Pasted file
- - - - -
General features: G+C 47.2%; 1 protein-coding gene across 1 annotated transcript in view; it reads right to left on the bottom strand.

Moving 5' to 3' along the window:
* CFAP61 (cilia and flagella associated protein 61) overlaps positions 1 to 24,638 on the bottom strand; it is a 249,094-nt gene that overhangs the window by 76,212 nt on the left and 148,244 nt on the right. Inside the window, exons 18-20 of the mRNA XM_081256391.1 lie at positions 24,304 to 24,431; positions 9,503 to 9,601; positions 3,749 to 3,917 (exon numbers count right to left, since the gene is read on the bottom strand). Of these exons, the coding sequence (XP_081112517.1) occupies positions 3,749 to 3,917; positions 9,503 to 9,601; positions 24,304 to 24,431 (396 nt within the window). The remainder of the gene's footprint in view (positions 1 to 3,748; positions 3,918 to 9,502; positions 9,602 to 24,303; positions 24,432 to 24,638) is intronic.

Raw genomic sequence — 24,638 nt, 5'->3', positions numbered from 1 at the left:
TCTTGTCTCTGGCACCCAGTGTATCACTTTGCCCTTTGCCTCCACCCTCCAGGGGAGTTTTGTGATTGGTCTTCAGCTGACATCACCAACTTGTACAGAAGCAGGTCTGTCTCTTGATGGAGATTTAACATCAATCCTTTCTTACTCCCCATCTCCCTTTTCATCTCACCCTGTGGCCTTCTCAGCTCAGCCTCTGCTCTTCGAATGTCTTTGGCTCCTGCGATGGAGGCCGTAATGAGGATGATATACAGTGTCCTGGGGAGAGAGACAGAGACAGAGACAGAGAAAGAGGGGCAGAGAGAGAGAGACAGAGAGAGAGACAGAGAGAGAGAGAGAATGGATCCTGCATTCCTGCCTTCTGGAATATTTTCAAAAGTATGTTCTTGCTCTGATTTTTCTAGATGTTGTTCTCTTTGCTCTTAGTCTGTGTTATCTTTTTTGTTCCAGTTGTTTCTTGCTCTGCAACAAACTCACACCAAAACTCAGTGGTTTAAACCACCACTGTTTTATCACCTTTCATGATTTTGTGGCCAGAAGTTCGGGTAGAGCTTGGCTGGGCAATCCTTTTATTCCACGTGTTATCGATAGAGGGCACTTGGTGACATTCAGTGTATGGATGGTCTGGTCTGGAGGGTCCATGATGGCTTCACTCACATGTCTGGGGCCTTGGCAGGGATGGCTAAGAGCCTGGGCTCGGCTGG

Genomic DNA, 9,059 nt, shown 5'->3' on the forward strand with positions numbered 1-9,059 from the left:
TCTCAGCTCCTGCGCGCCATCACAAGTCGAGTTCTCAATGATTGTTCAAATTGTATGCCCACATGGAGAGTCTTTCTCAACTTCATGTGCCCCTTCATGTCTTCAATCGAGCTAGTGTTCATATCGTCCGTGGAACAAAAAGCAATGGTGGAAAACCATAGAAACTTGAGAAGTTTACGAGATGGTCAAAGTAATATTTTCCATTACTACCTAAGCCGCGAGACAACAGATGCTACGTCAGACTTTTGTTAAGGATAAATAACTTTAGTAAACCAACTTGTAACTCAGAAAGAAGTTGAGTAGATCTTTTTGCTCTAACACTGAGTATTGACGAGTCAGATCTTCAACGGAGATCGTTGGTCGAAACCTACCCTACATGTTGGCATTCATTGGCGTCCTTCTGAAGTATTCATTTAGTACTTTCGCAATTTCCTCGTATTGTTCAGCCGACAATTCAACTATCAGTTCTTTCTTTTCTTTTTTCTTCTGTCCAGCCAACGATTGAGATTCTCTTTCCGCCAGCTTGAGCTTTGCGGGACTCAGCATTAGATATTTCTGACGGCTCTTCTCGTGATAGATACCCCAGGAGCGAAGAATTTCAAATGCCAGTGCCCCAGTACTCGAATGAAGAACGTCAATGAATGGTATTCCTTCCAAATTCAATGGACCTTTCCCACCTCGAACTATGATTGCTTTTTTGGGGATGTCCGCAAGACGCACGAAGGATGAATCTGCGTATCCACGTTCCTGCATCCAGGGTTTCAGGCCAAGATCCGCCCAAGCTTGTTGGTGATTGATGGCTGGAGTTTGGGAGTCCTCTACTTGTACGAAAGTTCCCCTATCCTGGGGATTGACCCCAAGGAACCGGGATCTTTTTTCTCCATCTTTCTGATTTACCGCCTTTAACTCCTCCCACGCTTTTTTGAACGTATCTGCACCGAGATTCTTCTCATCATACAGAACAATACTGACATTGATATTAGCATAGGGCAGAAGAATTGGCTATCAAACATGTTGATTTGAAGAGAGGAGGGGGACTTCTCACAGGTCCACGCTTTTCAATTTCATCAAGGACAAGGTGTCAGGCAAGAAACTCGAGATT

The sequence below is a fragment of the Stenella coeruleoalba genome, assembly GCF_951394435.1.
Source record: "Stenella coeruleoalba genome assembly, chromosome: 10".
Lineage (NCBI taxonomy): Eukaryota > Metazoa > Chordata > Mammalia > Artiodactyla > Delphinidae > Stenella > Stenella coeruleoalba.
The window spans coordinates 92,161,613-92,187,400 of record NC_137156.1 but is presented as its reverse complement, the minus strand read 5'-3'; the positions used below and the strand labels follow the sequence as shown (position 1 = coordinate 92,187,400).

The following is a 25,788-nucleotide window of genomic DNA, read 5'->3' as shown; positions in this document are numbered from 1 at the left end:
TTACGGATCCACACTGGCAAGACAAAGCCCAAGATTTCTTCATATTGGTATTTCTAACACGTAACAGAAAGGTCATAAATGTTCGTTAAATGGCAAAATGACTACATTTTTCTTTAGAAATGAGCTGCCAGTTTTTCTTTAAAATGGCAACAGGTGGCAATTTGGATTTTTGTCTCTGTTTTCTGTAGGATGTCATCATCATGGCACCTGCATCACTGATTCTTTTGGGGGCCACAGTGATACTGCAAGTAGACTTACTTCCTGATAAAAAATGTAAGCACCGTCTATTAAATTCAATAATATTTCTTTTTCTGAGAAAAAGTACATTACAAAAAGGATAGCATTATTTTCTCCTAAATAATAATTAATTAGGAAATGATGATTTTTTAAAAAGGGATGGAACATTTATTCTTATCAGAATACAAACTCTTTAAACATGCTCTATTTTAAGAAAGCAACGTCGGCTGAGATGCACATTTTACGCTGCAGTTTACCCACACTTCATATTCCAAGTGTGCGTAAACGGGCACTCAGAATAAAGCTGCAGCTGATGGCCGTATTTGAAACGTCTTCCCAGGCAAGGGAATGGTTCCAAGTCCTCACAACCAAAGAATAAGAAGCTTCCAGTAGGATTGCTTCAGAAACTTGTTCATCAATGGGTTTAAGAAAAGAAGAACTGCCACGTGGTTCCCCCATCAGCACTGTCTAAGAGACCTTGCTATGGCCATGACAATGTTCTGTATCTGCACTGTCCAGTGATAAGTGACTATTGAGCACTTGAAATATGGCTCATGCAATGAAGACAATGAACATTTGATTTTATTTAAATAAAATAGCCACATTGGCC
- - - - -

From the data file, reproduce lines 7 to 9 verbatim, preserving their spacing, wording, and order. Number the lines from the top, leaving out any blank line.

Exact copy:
TCTCAGCTCCTGCGCGCCATCACAAGTCGAGTTCTCAATGATTGTTCAAATTGTATGCCCACATGGAGAGTCTTTCTCAACTTCATGTGCCCCTTCATGTCTTCAATCGAGCTAGTGTTCATATCGTCCGTGGAACAAAAAGCAATGGTGGAAAACCATAGAAACTTGAGAAGTTTACGAGATGGTCAAAGTAATATTTTCCATTACTACCTAAGCCGCGAGACAACAGATGCTACGTCAGACTTTTGTTAAGGATAAATAACTTTAGTAAACCAACTTGTAACTCAGAAAGAAGTTGAGTAGATCTTTTTGCTCTAACACTGAGTATTGACGAGTCAGATCTTCAACGGAGATCGTTGGTCGAAACCTACCCTACATGTTGGCATTCATTGGCGTCCTTCTGAAGTATTCATTTAGTACTTTCGCAATTTCCTCGTATTGTTCAGCCGACAATTCAACTATCAGTTCTTTCTTTTCTTTTTTCTTCTGTCCAGCCAACGATTGAGATTCTCTTTCCGCCAGCTTGAGCTTTGCGGGACTCAGCATTAGATATTTCTGACGGCTCTTCTCGTGATAGATACCCCAGGAGCGAAGAATTTCAAATGCCAGTGCCCCAGTACTCGAATGAAGAACGTCAATGAATGGTATTCCTTCCAAATTCAATGGACCTTTCCCACCTCGAACTATGATTGCTTTTTTGGGGATGTCCGCAAGACGCACGAAGGATGAATCTGCGTATCCACGTTCCTGCATCCAGGGTTTCAGGCCAAGATCCGCCCAAGCTTGTTGGTGATTGATGGCTGGAGTTTGGGAGTCCTCTACTTGTACGAAAGTTCCCCTATCCTGGGGATTGACCCCAAGGAACCGGGATCTTTTTTCTCCATCTTTCTGATTTACCGCCTTTAACTCCTCCCACGCTTTTTTGAACGTATCTGCACCGAGATTCTTCTCATCATACAGAACAATACTGACATTGATATTAGCATAGGGCAGAAGAATTGGCTATCAAACATGTTGATTTGAAGAGAGGAGGGGGACTTCTCACAGGTCCACGCTTTTCAATTTCATCAAGGACAAGGTGTCAGGCAAGAAACTCGAGATT

The sequence below is a fragment of the Stenella coeruleoalba genome, assembly GCF_951394435.1.
Source record: "Stenella coeruleoalba genome assembly, chromosome: 10".